Here we are, closing out the second
day of Reason’s 2014
Webathon! Thanks to all the folks who have already given—and a
pox upon those who have yet to drop some coins (gold, bit, what
have you) into the hat.
Reason magazine, Reason.com, and Reason TV are
all published by the nonprofit Reason
Foundation and we’re looking for $200,000 in (tax-deductible!)
donations to support our journalism in 2015.
In all of our work and across each of our platforms, Reason
promotes libertarian approaches to politics, culture, and ideas. We
believe in “Free Minds and Free Markets,” that economic and civil
liberties are indivisible, and that increasing individual autonomy,
choice, and responsibility is a good thing.
We believe in open borders (for people as well as goods),
deregulated markets (and no bailouts for banks or automakers),
school choice, drug legalization, sound science, religious freedom,
and pluralism. And if you can believe it, we kind of insist on
equal treatment of people under the law.
All of which apparently doesn’t just make us an enemy of the
state but of evolution (which we believe in,
Writing in Sunday’s New York Times, University of
Illinois at Chicago anthropologist John Terrell
The sanctification of the rights of individuals and their
liberties today by libertarians and Tea Party conservatives is
contrary to our evolved human nature as social animals. There was
never a time in history before civil society when we were each
totally free to do whatever we elected to do. We have always been
social and caring creatures. The thought that it is both rational
and natural for each of us to care only for ourselves, our own
preservation, and our own achievements is a treacherous
fabrication. This is not how we got to be the kind of species we
You got that? We libertarians
are not just a little odd but are actual, honest-to-god freaks of
Nature (Hi, Mom)!
And to make things even worse, the good professor—who curiously
quotes not a single line, word, or punctuation mark from a
libertarian in his essay—rubs our nose in the fact that
“self-described libertarians generally also pride themselves on
their high valuation of logic and reasoning over emotion.” What is
it that Dr. Smith used to say on Lost in Space? “Oh the
pain! The pain!”
I can’t speak for “Tea Party conservatives” and wouldn’t dare to
speak for the rest of my colleagues at Reason, much less the
heterodox, rag-tag crew of glorious, crazy bastards collected under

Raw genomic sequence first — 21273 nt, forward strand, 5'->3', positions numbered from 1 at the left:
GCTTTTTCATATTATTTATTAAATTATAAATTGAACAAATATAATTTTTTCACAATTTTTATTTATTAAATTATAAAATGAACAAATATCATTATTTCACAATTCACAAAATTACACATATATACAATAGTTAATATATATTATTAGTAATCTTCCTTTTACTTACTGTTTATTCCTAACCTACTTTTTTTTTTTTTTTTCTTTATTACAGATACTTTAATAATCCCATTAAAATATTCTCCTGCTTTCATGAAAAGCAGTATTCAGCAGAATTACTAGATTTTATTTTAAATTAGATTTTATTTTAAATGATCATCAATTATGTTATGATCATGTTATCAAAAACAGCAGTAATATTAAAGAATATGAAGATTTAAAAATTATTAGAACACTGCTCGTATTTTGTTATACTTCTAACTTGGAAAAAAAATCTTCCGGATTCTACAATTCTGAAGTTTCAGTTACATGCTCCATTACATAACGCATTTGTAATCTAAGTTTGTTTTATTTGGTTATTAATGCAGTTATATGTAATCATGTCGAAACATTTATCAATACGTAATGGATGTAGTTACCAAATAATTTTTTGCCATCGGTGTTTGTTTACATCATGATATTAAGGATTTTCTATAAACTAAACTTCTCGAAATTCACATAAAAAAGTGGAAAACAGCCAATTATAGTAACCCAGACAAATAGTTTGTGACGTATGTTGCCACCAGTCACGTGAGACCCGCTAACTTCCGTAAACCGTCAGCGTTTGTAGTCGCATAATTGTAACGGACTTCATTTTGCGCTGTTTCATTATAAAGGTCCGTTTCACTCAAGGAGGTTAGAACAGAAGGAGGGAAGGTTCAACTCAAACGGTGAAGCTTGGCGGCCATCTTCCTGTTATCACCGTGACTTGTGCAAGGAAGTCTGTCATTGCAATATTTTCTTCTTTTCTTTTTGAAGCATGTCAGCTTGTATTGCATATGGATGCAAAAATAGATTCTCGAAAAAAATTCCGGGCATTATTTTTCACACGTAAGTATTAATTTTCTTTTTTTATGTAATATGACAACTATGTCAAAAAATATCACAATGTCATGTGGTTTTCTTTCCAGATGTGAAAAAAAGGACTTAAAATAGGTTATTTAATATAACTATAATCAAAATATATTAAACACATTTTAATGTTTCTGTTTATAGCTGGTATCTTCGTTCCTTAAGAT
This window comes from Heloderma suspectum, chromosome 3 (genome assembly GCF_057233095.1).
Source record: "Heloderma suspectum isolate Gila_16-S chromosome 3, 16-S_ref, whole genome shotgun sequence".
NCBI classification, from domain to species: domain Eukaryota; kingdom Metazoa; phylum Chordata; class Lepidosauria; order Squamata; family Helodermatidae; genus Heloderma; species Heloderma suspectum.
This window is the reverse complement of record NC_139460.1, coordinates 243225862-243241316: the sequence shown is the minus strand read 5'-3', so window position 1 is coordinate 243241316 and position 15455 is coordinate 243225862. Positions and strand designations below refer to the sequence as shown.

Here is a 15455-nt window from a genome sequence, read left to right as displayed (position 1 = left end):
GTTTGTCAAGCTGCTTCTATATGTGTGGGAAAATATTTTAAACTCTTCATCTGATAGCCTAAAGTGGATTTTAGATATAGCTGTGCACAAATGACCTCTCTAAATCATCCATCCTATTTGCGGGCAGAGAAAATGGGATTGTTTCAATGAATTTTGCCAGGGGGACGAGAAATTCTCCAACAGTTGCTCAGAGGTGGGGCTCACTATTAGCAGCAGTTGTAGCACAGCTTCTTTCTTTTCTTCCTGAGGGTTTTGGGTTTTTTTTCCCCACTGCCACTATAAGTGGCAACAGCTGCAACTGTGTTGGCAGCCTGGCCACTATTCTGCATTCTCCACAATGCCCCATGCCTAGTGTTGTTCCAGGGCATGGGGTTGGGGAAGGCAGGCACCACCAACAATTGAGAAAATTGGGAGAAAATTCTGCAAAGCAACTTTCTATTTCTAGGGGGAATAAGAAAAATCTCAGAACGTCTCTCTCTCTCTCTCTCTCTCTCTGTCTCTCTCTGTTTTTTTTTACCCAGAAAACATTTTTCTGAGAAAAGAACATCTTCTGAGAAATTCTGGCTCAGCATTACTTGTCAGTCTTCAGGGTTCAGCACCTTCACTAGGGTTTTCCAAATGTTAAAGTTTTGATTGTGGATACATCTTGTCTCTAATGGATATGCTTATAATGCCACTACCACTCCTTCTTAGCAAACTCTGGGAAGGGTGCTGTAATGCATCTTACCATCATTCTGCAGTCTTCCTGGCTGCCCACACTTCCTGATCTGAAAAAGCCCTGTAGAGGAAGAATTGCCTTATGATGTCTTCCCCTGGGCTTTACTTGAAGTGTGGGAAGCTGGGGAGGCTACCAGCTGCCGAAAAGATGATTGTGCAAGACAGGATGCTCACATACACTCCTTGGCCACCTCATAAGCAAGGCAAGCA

any and all definitions of the term libertarian. But this
sort of smug, fact-free, ahistorical, and just plain dumb dismissal
of libertarianism is yet one more thing we’re fighting
here at Reason. Add it to the list that includes such me-me-me
concerns that we cover frequently such as sentencing reform,
occupational licensing hassles, marriage equality, and
A simple scroll through today’s
articles at Reason.com suggests just how out-to-lunch Terrell’s
brand of criticism is. There’s all those goddamn stories about how
the NYPD cop who placed Eric Garner in a lethal
chokehold wasn’t indicted by a grand jury. You know why?
Because we just don’t fucking care about other people, that’s
why! And then there’s that interview with anti-Putin activist
and former World Chess Champion
Garry Kasparov. Could we have been thinking that the
experiences of people living under past and current repressive
regimes might be of interest? Nah, come on already!
And that story about how
some conservatives are rethinking their support for the death
penalty. You know, that story simply can’t exist because as
Professor Terrell wrote, we care “only for ourselves, our own
preservation, and our own achievements.” Don’t believe your
eyes—also a product of evolution, come to think of it—when you
stumble across Reason stories and videos that talk about the lives
of others and the communities they build when they are given more
freedom to choose for themselves where to live, what to eat, whom
Founded in 1968, Reason does indeed
try to bring “logic and reasoning” to discussions of public policy.
That’s not because we think we stand apart from evolution or civil
society or other humans or because unlike the rest of you looters
and moochers, we paid full-market rent in the womb and breast-fed
ourselves as babies. No, it’s precisely because we’re human.
Rationality is every bit as much a part of evolution as is emotion,
I’d wager. And contra Terrell, we emphasize that part of being
human is being fallible and epistemologically limited. One of the
biggest problems the world has always faced is the surplus of folks
who think they have indeed got everything figured out. Beware the
man with a plan so perfect that he needn’t convince you of its
wisdom but instead just bullies or coerces you into doing what he
thinks is best. But if you do insist on using emotion to forge
public policy, I’ve got some Salem Witchcraft Trials,
Japanese-American Internments, and Ritual Satanic Child Abuse
Panics I can show you.
If wanting to inform public policy with, uh, rational discourse
makes us freaks, then all I can say, with apologies to the
Ramones, is we accept you, we accept you.
So if you are able and willing to donate to our 2014
Webathon, you’ll not only help us reach our goal of $200,000
(and get some
cool swag in the deal), you’ll be committing an honest-to-god
crime against Nature!